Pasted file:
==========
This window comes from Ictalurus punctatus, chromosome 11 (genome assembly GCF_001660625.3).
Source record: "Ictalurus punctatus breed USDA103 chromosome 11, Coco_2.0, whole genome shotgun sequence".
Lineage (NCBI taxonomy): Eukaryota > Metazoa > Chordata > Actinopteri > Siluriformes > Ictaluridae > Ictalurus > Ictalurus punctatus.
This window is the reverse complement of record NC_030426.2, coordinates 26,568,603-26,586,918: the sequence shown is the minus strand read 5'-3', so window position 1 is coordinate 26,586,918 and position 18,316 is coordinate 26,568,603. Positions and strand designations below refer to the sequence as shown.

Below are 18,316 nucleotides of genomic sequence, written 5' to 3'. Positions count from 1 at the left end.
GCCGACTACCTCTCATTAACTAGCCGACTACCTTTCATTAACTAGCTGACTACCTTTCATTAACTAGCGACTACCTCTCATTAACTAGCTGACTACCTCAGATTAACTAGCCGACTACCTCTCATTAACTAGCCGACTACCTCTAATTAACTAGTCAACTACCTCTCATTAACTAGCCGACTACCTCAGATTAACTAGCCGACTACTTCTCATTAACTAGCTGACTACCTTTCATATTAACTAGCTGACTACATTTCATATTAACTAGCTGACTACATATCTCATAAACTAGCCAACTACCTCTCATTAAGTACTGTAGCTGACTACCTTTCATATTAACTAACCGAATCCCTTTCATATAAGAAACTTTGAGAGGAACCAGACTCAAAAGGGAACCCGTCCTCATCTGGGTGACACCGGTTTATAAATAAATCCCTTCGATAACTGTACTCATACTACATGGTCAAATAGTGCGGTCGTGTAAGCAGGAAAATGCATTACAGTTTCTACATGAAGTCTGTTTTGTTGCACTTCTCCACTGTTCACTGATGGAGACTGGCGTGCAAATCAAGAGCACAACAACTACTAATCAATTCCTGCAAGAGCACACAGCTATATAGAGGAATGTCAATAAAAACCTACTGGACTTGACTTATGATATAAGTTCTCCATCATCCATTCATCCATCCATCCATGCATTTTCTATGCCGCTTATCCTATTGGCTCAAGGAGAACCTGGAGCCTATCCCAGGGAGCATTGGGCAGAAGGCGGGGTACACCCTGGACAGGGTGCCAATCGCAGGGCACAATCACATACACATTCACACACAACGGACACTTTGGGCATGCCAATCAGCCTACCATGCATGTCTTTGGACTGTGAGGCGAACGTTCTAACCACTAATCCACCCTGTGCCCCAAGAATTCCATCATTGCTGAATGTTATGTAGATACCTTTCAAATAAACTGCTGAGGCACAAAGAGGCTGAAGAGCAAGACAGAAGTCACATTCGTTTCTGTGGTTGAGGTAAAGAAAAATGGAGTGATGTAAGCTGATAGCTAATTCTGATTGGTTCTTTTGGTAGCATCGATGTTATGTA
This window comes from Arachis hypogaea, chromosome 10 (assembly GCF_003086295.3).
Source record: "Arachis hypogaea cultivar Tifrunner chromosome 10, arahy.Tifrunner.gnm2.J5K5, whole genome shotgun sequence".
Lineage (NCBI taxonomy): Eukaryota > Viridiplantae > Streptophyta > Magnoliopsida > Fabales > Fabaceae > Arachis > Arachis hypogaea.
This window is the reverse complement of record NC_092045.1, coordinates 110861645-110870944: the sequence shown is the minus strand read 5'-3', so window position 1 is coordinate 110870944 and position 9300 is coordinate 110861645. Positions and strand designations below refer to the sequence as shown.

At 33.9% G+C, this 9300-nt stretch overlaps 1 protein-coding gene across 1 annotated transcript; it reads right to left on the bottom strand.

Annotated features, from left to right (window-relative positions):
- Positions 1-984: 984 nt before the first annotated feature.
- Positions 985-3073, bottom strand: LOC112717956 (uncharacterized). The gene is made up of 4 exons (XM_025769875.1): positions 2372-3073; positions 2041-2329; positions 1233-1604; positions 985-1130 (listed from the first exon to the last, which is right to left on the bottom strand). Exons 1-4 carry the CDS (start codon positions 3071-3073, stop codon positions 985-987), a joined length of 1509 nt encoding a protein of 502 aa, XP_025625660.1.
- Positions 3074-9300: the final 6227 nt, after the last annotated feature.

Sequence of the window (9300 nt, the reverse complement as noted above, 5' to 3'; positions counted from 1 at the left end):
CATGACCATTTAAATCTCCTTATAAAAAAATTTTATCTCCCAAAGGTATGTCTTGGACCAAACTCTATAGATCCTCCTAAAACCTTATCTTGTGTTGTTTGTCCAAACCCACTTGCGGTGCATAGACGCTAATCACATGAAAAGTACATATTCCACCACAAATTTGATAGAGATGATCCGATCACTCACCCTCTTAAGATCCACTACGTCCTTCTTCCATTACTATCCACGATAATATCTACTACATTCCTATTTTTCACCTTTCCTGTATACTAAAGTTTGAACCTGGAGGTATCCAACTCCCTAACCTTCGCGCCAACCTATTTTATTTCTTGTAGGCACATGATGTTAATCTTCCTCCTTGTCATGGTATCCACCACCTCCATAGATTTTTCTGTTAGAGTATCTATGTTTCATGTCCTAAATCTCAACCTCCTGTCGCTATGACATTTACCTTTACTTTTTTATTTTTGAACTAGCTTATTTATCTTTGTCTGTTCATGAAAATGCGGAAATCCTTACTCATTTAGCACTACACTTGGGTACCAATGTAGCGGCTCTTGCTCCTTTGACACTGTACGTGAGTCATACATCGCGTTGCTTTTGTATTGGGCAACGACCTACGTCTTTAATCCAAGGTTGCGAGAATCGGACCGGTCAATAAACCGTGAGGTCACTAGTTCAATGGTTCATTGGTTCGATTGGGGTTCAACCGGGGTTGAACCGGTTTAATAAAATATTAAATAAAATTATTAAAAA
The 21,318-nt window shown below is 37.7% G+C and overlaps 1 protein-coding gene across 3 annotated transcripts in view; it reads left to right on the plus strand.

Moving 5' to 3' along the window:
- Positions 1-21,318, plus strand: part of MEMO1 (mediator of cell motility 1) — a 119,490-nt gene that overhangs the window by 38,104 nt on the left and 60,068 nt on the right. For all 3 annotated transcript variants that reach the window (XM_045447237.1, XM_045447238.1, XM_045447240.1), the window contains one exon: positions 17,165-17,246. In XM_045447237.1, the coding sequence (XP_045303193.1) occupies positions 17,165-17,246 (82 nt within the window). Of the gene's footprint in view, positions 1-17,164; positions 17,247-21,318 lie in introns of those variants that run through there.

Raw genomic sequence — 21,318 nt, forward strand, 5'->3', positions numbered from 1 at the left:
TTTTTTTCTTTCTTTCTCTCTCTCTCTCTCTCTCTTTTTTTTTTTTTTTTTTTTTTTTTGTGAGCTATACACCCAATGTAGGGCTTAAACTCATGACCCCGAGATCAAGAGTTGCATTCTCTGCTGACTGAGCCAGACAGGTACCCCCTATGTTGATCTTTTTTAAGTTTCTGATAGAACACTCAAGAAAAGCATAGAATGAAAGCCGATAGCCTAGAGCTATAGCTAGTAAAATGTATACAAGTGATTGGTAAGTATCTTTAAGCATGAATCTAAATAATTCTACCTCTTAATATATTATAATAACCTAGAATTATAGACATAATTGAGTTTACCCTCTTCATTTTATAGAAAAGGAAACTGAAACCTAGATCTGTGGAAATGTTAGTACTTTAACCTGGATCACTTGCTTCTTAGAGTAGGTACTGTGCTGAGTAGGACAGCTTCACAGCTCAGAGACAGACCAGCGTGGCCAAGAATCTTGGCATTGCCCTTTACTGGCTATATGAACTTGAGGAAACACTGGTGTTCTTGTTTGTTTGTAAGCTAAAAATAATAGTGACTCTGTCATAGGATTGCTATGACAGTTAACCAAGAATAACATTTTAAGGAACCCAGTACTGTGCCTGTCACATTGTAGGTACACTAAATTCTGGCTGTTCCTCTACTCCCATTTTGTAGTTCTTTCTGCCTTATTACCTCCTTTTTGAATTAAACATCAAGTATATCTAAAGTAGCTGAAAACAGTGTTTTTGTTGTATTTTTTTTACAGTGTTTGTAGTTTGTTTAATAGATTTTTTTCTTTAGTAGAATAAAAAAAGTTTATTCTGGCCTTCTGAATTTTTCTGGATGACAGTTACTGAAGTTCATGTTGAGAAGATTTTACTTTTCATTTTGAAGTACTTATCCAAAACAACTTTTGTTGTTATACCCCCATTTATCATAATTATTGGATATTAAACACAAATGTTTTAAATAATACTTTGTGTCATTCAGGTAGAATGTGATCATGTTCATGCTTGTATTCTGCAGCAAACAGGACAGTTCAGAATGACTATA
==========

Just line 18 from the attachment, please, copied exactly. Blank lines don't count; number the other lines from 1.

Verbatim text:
The 21,318-nt window shown below is 37.7% G+C and overlaps 1 protein-coding gene across 3 annotated transcripts in view; it reads left to right on the plus strand.